comes to regulating the expansion of agribusiness
in the country. One of the few laws that aims to try
and control this expansion is a law that was re-interpreted by the Attorney General in 2010 to significantly restrict farmland purchases by foreign owned
companies (Law #5,709). The law is intended to prevent foreign money from buying up control of Brazil’s
valuable agricultural resources and to limit on harmful
Our research strongly suggests that TCGA’s corporate structure has been created to bypass restrictions
on foreign farmland ownership, effectively violating the
spirit of this law.
TCGA’s farmland investments underline why such
financial speculation on farmland is so damaging and
why tight controls are needed to prevent it. TCGA’s cash
inflows are fuelling an expansion of plantations across
many states in Brazil, which is destroying the environment, facilitating labour exploitation and generating
severe land conflicts.
TCGA claims to be a “responsible investor” and to
strictly follow internal guidelines that prevent it from
investing in farmland where such investments contribute to human rights violations or negative environmental and social impacts.
It is next to impossible for journalists or independent
organisations to verify whether TCGA adheres to its
Complaint filed on the
impacts caused by the
use of agrochemicals
for soybean production,
Santa Filomena, Piauí.
own standards since it does not disclose where its farms
are located.
However, through our investigations, we were able
to identify the exact location of four farms that TCGA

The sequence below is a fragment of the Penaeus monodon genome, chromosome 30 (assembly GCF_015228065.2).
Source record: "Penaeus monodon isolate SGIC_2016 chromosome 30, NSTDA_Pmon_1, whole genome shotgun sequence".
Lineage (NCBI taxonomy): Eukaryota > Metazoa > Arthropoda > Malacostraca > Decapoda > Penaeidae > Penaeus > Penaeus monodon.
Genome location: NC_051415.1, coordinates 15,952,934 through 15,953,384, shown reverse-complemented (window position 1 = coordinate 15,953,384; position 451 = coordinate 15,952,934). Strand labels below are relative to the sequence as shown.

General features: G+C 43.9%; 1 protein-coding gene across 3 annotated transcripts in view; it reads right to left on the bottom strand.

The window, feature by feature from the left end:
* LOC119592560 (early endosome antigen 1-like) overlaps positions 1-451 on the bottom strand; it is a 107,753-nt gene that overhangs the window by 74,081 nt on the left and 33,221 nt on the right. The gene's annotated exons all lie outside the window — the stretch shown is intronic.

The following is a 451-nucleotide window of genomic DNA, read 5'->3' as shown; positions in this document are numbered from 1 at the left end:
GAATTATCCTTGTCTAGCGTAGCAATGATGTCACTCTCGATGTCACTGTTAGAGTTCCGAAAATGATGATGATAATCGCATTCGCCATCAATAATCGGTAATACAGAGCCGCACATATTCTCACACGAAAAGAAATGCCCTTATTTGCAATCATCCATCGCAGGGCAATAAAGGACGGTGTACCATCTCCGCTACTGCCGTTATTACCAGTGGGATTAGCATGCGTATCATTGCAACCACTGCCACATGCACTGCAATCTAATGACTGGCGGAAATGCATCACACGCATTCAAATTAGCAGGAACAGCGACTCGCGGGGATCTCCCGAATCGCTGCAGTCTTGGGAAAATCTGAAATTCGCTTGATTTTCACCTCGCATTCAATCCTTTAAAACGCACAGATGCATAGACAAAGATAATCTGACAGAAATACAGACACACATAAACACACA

has acquired, in the states of Maranhão and Piauí. Our
investigations of these farms suggests that TCGA is not
adhering to its own internal standards, and that it is, in
effect, “outsourcing” land grabbing to local businessmen well known for their violent and illegal tactics for
evicting people.
Small farmers and indigenous people in Brazil are
paying much too high a price to support the pension
funds of workers in the US, Canada and Sweden.
Community near Santa Filomena, Piauí that is affected by land grabbing, July 2015 (Photo: Vicente Alves)
Box 2: The Cosan connection
Sitting at the centre of TCGA’s complex corporate structure is Cosan, Brazil’s largest sugar producer.
Cosan is controlled by Brazilian billionaire Rubens Ometto Silveira Mello and his Ometto Group. It is one of
three conglomerates that are said to produce about a third of the country’s sugar and that are largely responsible for the explosive growth in sugar production in the country. Around three-quarters of the expansion of